“There were three key amendments put forward by the Liberal Democrats, one jointly with two Labour back benchers on equal pay for the Bill – each on of which would have ensured that the move towards equal pay would come quicker and more widely and for everyone.

“Firstly we argued for mandatory pay audits – exposing the overall patterns of pay (though not individual salaries) to public scrutiny.

“It’s ironic that opponents of equal pay measures often argue that in the market place there can’t be discrimination – because those firms discriminating would be worse off.

“Yet when here was the opportunity to strengthen those market pressures – to give the market more information just as free market theorists tell us the markets need – where were those people? They made themselves very, very scarce from the debates!

“The Government’s proposal only suggests that the information be published voluntarily until at least the year 2013. As the Equal Pay Act was passed 39 years ago and women are still – on the latest Office of National Statistics figures – paid 17% less then men – we are sick of waiting – always jam .

“So instead of this weak measure, I and my colleagues argued that for reasonable sized firms and up – 100 employees would be a good cut-off – there should be mandatory audits with public results so women – or indeed men – could bring claims and avoid companies as they see fit.

“The Equality Commission has most recently been making some bullish noises about the size of the pay gap in the City – warning that if it doesn’t get its act together the Commission will have to use its statutory powers.

“And yet – the Commission flunked the test when the Bill was going through Parliament – for where was its lobbying and campaigning for effective equal pay measures in the Bill?

“The second key area which we argued for during the Bill’s passage – in addition to mandatory pay audits – was on loosening some of the ridiculously tight restrictions on legal action over equal pay.

“For women wanting to prove sexual discrimination in pay they have to be able to give a concrete example of someone else in a comparable job, being paid more. Now –often that exact comparator doesn’t exist. Many people do jobs where there isn’t someone else in a comparable role – and of the opposite gender.

“But no – Labour dug its heels in and insisted there must always be a direct comparator that you can use.

“And thirdly – there was the issue of allowing ‘representative action’. Currently, if a woman believes she has been discriminated against in terms of pay she can take the claim to an employment tribunal.

“But you have to be quite brave and assertive to take a claim forward – and the resources for tribunals etc are so inadequate that there is currently a backlog of women waiting – and waiting – and waiting.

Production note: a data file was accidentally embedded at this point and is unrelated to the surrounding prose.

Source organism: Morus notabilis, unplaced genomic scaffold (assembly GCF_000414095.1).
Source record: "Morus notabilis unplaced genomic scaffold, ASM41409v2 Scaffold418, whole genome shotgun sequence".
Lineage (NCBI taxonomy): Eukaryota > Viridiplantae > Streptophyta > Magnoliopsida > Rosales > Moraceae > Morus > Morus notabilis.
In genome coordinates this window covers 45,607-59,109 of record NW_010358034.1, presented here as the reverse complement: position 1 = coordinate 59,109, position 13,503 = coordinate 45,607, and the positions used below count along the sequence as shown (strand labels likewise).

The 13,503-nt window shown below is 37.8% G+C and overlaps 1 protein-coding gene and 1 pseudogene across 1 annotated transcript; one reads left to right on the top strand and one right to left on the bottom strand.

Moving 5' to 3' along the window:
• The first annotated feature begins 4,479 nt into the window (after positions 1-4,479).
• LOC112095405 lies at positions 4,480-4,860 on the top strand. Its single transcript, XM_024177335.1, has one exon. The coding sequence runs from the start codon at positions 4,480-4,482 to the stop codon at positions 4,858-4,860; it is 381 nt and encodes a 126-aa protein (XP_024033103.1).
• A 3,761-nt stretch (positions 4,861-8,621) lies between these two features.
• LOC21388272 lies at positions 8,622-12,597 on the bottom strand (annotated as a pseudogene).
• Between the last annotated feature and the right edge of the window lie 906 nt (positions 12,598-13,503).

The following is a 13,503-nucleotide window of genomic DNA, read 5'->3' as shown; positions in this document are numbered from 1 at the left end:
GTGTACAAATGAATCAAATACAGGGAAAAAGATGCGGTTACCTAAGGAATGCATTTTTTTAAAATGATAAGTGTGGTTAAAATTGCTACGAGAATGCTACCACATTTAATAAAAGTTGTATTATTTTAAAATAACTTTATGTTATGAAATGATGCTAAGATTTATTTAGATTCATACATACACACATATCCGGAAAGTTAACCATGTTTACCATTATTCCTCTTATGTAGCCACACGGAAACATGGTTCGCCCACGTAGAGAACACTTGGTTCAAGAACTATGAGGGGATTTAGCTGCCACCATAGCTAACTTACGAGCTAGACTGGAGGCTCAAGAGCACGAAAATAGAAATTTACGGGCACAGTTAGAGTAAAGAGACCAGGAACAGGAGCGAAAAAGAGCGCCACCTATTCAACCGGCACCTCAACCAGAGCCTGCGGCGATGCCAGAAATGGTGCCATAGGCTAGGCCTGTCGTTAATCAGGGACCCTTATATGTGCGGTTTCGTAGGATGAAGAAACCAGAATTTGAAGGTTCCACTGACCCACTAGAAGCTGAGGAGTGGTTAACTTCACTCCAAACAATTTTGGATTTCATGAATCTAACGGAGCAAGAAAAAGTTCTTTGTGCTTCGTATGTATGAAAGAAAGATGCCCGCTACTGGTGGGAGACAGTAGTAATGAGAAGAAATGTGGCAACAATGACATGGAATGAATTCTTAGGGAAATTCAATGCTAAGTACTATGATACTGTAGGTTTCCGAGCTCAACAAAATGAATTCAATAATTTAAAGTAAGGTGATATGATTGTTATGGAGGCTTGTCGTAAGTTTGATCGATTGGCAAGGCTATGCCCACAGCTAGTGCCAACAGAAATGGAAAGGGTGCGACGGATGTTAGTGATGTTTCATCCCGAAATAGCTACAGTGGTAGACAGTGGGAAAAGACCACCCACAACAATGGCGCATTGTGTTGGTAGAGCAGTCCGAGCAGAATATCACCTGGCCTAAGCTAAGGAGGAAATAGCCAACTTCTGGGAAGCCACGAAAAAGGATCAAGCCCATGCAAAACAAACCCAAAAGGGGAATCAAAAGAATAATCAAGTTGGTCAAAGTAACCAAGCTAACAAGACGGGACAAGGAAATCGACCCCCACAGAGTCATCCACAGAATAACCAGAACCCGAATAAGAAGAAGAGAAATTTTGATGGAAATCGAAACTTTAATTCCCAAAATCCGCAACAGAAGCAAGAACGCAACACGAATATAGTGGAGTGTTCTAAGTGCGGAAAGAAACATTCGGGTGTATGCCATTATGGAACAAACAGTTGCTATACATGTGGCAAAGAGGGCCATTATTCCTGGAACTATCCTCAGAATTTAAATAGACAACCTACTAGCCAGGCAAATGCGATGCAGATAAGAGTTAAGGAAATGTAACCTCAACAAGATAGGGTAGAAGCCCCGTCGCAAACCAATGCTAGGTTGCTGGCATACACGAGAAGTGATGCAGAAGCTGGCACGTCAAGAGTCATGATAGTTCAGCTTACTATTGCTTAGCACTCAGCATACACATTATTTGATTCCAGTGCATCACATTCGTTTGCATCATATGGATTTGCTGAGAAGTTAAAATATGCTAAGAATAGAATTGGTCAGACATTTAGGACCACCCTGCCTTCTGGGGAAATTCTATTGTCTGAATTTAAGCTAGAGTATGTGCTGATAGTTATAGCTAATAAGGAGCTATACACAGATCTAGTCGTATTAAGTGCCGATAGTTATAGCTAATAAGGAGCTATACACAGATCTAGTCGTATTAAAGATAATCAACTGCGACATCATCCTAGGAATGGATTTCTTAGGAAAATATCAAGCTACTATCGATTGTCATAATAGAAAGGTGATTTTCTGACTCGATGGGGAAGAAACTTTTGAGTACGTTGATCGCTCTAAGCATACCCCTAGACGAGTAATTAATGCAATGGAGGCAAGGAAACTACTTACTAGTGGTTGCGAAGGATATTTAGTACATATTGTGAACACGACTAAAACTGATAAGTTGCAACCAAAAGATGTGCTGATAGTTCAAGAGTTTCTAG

“Thousands and thousands of women are held in this backlog – and women have actually died waiting for justice. The answer to this is simple – allow representative actions, which means one action can cover and so settle many situations – speeding up justice, taking the pressure off each individual and saving the system from breakdown.

“With representative action people such as a trade union or indeed the Equality Commission would be able to take action on behalf of a group of people in the same situation. But again the Government resisted this most obvious of moves forward.

“Three opportunities – three fails – from the Government – and the price paid in more years of unequal pay.”

Lynne Featherstone MP

Calculate the gap: how does your organisation measure up?

October 6, 2009


Are you an employee or an employer concerned about whether your organisation has a gender pay gap?

If so, why not check out the Government Equalities Office website? It has created a simple-to-use online two-step calculator where you can identify whether you or your employees might be victims. Armed with some basic payroll information, you can quickly work out your average gender pay gap. 

Setting a shining example?

The GEO is also encouraging organisations to post their stats on their website, in order to encourage greater awareness, transparency and equality. Why not post them here? You can also see how you compare to various government departments, which have publicised their statistics on the site.

Shortchanged: how does your region measure up?

October 5, 2009

Join us in the fight for equal pay! A significant gap between men and women’s pay persists, and worringly it’s growing: currently at 17.1%  for full time workers, rising to 37% for part-time workers. The Equality Bill is the ideal opportunity to close the gap once and for all but the current provisions are weak. The bill is still making its way through Parliament so now’s the perfect time to lobby your MP to bring about the vital changes needed.